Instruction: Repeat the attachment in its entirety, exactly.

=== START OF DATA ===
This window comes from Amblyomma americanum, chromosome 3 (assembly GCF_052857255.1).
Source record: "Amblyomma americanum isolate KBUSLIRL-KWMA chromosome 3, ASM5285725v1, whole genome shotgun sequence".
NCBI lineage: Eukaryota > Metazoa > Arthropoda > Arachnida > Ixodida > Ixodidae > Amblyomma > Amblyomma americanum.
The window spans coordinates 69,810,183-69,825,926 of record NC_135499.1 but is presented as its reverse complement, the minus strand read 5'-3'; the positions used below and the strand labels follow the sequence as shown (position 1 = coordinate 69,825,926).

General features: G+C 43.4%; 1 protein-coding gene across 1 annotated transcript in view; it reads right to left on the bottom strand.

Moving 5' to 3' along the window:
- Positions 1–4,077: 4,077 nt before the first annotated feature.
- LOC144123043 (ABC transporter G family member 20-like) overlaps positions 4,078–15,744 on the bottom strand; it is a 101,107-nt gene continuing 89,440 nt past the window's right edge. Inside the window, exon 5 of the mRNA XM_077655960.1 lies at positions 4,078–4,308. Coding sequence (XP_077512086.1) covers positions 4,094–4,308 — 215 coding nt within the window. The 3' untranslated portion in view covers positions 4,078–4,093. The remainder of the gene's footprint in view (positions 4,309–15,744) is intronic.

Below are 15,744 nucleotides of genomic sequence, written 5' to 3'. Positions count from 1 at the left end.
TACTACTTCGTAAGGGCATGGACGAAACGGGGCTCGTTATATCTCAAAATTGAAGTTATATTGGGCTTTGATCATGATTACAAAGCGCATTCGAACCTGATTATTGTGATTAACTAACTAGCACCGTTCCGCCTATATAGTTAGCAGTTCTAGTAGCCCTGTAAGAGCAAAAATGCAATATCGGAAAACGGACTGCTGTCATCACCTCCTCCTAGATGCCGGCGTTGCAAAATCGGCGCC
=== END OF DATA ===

This window comes from Amblyomma americanum, chromosome 3 (assembly GCF_052857255.1).
Source record: "Amblyomma americanum isolate KBUSLIRL-KWMA chromosome 3, ASM5285725v1, whole genome shotgun sequence".
NCBI lineage: Eukaryota > Metazoa > Arthropoda > Arachnida > Ixodida > Ixodidae > Amblyomma > Amblyomma americanum.
The window spans coordinates 69,810,183-69,825,926 of record NC_135499.1 but is presented as its reverse complement, the minus strand read 5'-3'; the positions used below and the strand labels follow the sequence as shown (position 1 = coordinate 69,825,926).

General features: G+C 43.4%; 1 protein-coding gene across 1 annotated transcript in view; it reads right to left on the bottom strand.

Moving 5' to 3' along the window:
- Positions 1–4,077: 4,077 nt before the first annotated feature.
- LOC144123043 (ABC transporter G family member 20-like) overlaps positions 4,078–15,744 on the bottom strand; it is a 101,107-nt gene continuing 89,440 nt past the window's right edge. Inside the window, exon 5 of the mRNA XM_077655960.1 lies at positions 4,078–4,308. Coding sequence (XP_077512086.1) covers positions 4,094–4,308 — 215 coding nt within the window. The 3' untranslated portion in view covers positions 4,078–4,093. The remainder of the gene's footprint in view (positions 4,309–15,744) is intronic.

Below are 15,744 nucleotides of genomic sequence, written 5' to 3'. Positions count from 1 at the left end.
TACTACTTCGTAAGGGCATGGACGAAACGGGGCTCGTTATATCTCAAAATTGAAGTTATATTGGGCTTTGATCATGATTACAAAGCGCATTCGAACCTGATTATTGTGATTAACTAACTAGCACCGTTCCGCCTATATAGTTAGCAGTTCTAGTAGCCCTGTAAGAGCAAAAATGCAATATCGGAAAACGGACTGCTGTCATCACCTCCTCCTAGATGCCGGCGTTGCAAAATCGGCGCC